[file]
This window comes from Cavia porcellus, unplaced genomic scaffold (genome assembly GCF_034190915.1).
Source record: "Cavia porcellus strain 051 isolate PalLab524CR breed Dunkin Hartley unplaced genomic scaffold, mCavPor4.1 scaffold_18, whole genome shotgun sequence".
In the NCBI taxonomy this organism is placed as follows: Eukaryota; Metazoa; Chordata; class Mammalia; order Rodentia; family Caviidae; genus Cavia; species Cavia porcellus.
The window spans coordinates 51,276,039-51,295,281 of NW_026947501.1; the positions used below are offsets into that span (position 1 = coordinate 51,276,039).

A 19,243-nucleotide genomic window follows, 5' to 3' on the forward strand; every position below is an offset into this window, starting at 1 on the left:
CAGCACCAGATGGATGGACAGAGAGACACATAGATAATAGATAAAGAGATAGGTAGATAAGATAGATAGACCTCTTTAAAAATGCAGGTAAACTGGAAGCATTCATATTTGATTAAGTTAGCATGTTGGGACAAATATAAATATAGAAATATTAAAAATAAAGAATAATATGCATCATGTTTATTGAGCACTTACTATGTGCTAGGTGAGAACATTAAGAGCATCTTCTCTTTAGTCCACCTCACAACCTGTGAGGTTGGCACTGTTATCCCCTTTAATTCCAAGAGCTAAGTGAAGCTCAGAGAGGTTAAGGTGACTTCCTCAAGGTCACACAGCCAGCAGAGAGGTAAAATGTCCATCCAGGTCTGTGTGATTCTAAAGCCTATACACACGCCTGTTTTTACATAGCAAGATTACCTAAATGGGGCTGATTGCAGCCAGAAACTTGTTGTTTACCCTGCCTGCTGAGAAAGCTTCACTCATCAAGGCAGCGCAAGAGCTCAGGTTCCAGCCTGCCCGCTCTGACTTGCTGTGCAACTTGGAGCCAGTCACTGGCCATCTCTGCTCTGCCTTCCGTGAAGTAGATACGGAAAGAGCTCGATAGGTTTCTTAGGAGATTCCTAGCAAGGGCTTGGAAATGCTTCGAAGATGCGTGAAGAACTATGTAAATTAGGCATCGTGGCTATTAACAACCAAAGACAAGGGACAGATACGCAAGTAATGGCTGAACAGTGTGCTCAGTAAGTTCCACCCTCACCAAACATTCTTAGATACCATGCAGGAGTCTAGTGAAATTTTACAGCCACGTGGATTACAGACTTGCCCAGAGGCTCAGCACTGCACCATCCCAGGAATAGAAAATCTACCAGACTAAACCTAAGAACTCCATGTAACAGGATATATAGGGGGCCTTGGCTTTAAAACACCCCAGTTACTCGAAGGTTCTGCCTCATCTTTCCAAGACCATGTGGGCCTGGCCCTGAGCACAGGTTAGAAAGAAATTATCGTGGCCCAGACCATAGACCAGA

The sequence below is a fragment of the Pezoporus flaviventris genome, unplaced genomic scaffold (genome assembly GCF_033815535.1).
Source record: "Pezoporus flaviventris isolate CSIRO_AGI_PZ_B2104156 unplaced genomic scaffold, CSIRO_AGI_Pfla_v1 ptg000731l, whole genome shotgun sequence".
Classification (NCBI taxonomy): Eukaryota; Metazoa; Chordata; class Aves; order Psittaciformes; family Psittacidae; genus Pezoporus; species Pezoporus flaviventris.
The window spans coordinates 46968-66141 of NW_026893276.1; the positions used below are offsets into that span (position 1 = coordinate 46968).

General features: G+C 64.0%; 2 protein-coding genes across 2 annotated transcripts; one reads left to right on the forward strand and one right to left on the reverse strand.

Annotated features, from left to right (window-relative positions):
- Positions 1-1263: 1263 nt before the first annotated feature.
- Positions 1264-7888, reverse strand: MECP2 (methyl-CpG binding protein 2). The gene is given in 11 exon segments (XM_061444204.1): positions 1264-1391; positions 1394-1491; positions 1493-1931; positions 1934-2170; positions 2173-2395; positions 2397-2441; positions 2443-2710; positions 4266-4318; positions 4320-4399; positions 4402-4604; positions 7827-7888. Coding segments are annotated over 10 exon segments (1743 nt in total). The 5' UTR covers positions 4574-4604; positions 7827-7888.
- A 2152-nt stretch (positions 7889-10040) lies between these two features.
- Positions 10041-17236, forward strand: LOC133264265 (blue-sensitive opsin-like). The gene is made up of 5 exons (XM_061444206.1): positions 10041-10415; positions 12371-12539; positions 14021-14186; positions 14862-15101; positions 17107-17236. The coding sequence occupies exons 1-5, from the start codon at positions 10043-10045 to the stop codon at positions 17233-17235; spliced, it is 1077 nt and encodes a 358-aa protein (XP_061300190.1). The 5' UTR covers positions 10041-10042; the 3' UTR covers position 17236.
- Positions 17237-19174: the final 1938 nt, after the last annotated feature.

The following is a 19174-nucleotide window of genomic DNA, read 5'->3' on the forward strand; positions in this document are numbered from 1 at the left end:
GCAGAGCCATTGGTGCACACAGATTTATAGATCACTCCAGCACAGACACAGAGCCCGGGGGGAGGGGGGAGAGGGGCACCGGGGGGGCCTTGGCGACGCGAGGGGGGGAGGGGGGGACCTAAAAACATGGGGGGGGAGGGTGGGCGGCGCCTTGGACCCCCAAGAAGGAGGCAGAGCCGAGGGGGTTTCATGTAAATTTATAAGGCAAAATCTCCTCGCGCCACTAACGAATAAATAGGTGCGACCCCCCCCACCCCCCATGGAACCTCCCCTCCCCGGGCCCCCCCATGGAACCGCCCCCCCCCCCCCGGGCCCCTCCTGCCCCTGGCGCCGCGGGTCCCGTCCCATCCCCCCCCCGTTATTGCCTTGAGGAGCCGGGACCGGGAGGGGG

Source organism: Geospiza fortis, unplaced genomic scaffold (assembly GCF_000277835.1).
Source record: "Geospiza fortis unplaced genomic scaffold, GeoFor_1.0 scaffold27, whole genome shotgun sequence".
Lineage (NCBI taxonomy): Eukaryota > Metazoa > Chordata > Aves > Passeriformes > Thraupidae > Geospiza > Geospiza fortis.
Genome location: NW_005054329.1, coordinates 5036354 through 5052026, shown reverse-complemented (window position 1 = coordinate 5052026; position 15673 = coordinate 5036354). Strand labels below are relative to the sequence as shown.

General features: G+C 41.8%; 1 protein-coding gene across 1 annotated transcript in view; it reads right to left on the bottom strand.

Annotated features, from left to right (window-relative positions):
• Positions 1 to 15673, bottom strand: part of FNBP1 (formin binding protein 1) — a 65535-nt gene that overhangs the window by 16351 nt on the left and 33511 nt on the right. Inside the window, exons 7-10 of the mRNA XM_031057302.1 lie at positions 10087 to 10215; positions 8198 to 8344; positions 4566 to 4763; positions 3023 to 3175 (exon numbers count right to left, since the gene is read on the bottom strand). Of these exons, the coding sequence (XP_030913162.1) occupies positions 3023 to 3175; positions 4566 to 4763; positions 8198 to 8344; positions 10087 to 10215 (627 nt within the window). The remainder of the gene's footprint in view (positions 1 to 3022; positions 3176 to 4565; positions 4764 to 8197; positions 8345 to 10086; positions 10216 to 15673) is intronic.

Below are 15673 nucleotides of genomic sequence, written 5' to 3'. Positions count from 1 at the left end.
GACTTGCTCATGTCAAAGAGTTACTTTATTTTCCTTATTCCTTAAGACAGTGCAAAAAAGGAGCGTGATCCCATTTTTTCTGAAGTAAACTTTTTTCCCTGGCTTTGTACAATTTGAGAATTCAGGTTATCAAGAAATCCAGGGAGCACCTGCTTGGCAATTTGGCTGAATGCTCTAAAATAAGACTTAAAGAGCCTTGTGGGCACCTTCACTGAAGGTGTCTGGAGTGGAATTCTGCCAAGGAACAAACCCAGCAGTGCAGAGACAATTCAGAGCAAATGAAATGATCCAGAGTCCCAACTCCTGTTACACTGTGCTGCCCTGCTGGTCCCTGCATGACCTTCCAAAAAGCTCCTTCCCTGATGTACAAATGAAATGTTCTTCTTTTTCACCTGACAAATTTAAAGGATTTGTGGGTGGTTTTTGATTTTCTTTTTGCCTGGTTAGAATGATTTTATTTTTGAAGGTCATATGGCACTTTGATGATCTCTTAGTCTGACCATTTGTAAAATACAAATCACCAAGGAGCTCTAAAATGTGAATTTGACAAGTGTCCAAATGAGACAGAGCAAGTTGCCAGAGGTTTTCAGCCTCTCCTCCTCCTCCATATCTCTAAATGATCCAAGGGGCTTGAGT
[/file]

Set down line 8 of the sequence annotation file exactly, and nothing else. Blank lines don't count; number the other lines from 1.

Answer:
Source record: "Pezoporus flaviventris isolate CSIRO_AGI_PZ_B2104156 unplaced genomic scaffold, CSIRO_AGI_Pfla_v1 ptg000731l, whole genome shotgun sequence".